Striking the balance

Sally McMahon, AEMC

Our final keynote for the day, Sally McMahon, Commissioner at the Australian Energy Market Commission underscored the importance of regulatory perception and balance in the sector. Ms McMahon highlighted the role of networks in delivering a lower cost, lower emissions, secure, and reliable energy system and called for regulatory resilience amidst technology and economic changes. Ms McMahon also observed that the reform of the energy sector starts with ideas from the networks and other stakeholders, observing that “The best reform starts with you.”

Future proofing the regulatory landscape

The day finished with a captivating panel discussion to round off the seminar, led by ENA’s Head of Regulation, Lucy Moon. As Lucy set the framing for the discussion there was a clear theme highlighted across the panel that of the importance of a fair and equitable energy transition.

The panellists stressed the need for collective efforts to ensure that no segment of consumers disproportionately bears the costs of the transition and reflected that the system is designed to minimise risks to consumers.

Akshay Kaul’s quote succinctly captures the essence of the panel’s discussion: “We have to steer a course through the next 15 years so that the proportion of consumers paying charges remains roughly equitable over time.”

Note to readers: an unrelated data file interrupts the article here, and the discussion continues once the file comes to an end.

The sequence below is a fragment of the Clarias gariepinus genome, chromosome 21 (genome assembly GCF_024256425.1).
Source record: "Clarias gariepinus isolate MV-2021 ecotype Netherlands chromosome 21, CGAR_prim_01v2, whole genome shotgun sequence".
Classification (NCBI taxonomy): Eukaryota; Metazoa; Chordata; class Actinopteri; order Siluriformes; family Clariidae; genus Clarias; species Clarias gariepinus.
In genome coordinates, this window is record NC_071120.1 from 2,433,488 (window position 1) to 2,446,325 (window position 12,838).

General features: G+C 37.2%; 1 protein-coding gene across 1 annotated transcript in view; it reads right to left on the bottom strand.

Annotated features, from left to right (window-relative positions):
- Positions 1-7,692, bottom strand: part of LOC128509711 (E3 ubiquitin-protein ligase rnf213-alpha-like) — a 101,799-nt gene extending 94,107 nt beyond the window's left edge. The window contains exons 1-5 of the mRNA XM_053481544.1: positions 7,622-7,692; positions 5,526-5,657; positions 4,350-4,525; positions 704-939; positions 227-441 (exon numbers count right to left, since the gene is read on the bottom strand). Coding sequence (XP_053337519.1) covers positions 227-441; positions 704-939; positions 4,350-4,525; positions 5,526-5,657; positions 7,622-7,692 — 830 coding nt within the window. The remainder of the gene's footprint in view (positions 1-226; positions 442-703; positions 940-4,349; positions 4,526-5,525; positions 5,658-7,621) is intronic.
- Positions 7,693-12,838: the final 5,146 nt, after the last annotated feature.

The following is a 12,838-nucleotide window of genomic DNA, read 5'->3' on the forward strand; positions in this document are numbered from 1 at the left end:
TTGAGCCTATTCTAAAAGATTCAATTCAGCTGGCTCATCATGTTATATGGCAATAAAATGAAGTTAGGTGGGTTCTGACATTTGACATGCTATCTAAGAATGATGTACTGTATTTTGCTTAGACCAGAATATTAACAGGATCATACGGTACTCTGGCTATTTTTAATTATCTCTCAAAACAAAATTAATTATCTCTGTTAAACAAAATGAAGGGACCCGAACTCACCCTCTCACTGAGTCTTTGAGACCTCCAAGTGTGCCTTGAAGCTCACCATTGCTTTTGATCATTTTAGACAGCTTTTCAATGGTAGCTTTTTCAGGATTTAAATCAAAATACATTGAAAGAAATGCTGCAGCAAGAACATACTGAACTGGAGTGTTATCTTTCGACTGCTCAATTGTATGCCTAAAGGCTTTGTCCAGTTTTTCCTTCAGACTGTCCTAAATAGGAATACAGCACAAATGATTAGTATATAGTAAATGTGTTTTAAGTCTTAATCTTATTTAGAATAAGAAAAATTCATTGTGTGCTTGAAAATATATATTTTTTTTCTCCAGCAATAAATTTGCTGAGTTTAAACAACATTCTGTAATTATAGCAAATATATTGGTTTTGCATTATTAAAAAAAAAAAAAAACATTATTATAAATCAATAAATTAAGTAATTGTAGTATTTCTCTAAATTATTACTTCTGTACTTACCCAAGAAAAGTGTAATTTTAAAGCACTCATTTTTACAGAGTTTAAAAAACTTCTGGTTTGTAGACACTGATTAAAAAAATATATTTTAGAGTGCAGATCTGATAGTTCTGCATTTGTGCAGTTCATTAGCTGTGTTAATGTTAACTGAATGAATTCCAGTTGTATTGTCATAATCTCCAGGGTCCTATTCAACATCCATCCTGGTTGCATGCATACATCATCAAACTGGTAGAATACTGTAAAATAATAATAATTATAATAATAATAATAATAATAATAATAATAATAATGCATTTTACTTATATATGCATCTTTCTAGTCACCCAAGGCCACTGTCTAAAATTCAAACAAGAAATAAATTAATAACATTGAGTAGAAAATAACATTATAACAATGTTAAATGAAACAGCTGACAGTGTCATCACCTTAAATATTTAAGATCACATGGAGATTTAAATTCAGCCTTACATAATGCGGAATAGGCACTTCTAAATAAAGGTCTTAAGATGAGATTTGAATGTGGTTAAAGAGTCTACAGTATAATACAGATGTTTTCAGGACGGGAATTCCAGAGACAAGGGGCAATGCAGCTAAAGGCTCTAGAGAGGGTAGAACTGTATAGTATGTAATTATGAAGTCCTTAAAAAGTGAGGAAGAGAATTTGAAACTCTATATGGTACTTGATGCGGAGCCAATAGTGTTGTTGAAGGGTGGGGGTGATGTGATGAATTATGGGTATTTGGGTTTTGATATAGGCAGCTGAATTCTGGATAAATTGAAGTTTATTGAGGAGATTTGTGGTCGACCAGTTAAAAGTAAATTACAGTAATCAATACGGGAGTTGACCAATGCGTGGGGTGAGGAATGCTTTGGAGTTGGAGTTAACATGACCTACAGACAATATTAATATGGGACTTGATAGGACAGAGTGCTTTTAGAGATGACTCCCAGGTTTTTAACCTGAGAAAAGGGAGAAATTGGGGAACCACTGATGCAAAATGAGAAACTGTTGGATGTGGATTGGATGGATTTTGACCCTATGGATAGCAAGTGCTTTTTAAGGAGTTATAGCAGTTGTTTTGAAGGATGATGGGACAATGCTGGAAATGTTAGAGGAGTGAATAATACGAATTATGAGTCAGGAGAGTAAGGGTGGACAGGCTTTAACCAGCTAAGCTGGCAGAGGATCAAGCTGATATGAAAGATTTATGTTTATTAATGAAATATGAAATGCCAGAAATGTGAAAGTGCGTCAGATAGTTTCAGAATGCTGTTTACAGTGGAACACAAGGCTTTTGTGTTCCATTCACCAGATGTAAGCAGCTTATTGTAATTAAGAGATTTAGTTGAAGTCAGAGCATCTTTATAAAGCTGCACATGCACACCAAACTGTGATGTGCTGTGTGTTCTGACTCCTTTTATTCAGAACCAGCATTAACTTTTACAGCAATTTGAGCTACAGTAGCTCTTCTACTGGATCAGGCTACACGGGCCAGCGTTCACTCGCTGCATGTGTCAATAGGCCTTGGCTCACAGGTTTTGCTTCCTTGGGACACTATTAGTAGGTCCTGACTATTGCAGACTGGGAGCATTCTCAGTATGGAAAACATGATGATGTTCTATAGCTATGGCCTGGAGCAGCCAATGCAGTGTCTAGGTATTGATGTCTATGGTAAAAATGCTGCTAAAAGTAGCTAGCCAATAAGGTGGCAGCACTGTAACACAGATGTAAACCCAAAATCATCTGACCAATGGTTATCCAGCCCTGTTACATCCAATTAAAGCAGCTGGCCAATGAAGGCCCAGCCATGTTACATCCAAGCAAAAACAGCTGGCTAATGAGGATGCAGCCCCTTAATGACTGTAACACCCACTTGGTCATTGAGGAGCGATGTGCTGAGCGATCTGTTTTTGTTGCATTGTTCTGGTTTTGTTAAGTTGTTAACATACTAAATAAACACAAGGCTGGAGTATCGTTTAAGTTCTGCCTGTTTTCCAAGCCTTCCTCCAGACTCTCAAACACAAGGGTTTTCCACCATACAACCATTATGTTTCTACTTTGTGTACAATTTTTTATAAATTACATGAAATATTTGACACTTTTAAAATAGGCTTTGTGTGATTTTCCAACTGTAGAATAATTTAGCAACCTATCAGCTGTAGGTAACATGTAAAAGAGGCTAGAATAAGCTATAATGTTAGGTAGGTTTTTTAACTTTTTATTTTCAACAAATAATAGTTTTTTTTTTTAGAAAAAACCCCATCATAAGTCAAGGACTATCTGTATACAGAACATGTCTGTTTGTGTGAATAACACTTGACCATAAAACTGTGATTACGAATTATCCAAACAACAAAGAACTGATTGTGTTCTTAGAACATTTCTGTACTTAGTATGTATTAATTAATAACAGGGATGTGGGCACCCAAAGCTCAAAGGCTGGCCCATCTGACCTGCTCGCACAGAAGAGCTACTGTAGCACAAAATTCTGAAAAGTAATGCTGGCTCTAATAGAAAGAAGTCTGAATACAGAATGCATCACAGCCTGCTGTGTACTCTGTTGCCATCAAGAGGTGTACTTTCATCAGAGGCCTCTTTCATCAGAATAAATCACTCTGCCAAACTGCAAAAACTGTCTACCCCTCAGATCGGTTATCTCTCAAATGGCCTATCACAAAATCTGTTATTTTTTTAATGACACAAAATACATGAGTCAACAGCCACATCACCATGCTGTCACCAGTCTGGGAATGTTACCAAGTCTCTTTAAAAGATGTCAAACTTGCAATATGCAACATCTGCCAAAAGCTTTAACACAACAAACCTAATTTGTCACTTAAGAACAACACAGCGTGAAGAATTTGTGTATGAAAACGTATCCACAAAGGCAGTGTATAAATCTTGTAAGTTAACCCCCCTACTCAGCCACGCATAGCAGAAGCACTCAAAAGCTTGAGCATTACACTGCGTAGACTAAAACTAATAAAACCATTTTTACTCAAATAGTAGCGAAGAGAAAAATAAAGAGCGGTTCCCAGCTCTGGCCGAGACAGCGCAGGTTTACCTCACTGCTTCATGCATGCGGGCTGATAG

Guiding the discussion

ENA also had the fortune of having Michael Dart, Executive Director of Customers & Corporate Affairs at Energy Queensland as MC for the event, which included an incredible acknowledgement of the country to start the day.

The event marked a significant occasion for Energy Networks Australia, with recently appointed ENA CEO Dominique van den Berg setting the scene for the day ahead. Dominique’s perspectives on taking stock of the regulatory settings we have inherited and making sure that as we update them, we take a whole of energy perspective was particularly poignant given the following discussions.

Tim Edwards (CutlerMerz), Dominique van den Berg (ENA), Akshay Kaul (Ofgem)

Final thoughts

As we reflect on the discussions that took place on a surprisingly cool and cloudy day in Brisbane, the insights and wisdom shared by our speakers and panelists underline the complexity and nuances of Australia’s journey towards a reliable, affordable, equitable, and value-centric energy transition.

Throughout the day, a thread began to be heard across the speakers: To navigate the complex challenges ahead, we need to adopt a holistic system perspective, engaging stakeholders from across the entire chain to meet our ambitious targets.

So, what’s the key to successfully chartering this course?

Trust, certainty, and effective consultation emerged as the crucial principles, irrespective of one’s position in the system- be it as an investor, consumer, or regulatory body. These principles underscore the need for flexibility, adaptability, and transparency in setting the course towards our shared goals. The challenge lies in balancing the speed and cost of transition while ensuring a fair and just outcome for all. But a wise step as we ‘future-proof’ our path forward would be heeding the advice of Clare Savage: “It’s crucial that we always start with the consumer”.